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Provided by the Layton City Heritage Museum
The Farmer's Union, located in Layton, Utah. It was one of the earliest mercantile businesses on record in Layton.

For the past 48 years, the Mormon History Association has opened its doors to welcome historians and enthusiasts alike. All are welcome as long as they hold one thing in common: An interest in Mormon history.

Mormon history lovers will gather for the 48th annual MHA conference June 6-9 in Layton, Utah.

Though the group today can boast of a membership of approximately 1,100, with members from Hong Kong to St. George, the Salt Lake-based Mormon History Association came from humble beginnings.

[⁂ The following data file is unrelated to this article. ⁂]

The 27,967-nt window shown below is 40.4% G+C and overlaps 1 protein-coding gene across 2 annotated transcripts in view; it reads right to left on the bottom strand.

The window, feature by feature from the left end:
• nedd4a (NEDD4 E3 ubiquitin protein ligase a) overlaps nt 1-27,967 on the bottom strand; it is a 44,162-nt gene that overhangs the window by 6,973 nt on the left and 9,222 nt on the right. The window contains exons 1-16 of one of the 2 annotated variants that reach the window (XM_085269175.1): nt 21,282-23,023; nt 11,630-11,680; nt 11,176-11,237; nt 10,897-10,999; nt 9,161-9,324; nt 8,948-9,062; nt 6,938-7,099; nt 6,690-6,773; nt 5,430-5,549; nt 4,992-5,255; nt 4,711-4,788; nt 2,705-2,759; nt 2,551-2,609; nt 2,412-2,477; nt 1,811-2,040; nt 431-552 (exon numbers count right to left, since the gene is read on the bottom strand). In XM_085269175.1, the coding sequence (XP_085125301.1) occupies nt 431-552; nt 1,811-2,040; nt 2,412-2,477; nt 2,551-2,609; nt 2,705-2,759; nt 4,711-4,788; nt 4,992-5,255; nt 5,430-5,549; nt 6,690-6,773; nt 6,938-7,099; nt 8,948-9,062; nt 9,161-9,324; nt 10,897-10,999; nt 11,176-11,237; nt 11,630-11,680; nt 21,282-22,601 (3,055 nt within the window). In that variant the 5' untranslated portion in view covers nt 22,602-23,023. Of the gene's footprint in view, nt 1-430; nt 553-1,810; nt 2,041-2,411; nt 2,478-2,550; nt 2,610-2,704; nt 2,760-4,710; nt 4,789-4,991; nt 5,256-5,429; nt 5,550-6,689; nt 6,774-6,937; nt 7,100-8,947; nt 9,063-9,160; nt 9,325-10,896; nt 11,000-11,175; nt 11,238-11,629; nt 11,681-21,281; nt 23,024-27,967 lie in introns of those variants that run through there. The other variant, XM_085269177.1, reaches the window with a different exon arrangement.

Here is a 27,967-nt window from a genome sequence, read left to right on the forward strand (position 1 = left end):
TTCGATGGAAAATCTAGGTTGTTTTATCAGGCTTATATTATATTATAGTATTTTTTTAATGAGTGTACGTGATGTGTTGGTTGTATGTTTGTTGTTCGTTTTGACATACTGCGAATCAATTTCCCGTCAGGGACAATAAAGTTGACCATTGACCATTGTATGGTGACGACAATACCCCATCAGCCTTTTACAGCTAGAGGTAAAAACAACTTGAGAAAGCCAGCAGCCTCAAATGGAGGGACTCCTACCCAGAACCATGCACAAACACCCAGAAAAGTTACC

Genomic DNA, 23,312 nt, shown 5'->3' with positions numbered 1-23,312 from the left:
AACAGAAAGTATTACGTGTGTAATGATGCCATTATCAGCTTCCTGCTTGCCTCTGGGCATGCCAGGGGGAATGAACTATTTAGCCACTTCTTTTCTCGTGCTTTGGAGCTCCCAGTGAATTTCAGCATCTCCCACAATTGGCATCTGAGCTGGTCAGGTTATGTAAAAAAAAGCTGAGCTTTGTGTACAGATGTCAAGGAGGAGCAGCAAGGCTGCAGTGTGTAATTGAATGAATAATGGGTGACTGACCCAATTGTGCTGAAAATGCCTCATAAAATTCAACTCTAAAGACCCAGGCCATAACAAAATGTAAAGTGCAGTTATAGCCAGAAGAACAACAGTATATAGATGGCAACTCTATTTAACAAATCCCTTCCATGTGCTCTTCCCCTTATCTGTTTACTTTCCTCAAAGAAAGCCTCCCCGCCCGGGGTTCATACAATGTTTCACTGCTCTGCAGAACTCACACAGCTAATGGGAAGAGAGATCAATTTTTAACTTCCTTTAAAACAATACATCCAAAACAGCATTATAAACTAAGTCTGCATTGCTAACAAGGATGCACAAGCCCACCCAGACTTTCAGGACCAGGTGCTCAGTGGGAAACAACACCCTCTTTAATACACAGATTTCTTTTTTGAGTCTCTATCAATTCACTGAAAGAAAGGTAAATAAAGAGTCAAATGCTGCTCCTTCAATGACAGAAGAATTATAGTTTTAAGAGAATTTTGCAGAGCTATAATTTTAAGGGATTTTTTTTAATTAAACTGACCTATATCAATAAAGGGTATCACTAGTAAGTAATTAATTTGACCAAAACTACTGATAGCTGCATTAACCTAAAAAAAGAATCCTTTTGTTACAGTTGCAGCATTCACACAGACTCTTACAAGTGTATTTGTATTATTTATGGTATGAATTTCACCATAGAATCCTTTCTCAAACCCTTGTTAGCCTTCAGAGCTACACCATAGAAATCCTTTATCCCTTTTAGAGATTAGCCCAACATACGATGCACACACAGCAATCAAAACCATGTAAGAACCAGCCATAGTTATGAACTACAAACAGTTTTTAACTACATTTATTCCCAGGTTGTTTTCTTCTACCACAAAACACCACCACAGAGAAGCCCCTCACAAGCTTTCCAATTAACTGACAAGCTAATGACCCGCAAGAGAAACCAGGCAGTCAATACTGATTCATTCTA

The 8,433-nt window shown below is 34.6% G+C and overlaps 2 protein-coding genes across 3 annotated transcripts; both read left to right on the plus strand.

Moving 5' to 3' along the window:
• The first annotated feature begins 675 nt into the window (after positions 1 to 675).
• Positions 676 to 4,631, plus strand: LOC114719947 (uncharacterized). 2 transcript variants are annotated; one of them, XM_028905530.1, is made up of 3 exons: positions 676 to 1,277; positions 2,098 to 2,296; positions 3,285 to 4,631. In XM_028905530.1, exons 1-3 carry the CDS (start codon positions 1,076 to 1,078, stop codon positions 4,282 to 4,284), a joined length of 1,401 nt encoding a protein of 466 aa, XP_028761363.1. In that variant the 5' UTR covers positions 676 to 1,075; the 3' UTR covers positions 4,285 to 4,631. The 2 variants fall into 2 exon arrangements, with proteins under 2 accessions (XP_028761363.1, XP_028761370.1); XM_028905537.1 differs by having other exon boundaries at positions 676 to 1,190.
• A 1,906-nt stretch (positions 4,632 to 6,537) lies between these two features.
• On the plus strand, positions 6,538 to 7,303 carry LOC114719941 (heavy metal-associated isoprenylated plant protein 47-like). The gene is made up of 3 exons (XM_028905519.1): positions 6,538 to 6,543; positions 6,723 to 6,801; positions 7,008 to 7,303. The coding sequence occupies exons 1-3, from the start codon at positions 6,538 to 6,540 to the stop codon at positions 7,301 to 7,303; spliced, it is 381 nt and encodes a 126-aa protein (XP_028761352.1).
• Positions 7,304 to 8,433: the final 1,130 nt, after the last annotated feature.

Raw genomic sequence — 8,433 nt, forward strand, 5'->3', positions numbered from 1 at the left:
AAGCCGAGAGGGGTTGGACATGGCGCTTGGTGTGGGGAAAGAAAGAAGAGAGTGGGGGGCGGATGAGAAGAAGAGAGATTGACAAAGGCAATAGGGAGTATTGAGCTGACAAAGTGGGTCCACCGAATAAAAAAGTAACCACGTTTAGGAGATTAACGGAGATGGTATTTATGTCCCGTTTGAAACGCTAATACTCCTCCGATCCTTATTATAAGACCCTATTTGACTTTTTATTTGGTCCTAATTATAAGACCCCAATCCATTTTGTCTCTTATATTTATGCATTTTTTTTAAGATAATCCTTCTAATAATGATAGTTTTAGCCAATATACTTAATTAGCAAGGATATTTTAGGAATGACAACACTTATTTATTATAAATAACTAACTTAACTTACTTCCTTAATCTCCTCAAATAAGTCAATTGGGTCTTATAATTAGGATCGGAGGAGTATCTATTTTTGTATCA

Its roots spring from September 1965 and 14 men who shared an interest in the history of The Church of Jesus Christ of Latter-day Saints. Among them was Leonard J. Arrington, who according to MHA executive director Ron Barney is considered to be the father of the association.

"In an intellectual way, Leonard set a new tone for Mormon history. He created a social dimension by bringing people together," Barney said. "No one has been able to do what Leonard did as far as nurturing new scholars and patting old scholars on the back."

After the selection of the name the Mormon History Association, chosen from options including Organization of Mormon Historians and LDS History Association, Eugene Campbell, MHA co-founder and Brigham Young University professor, drafted a constitution for the organization.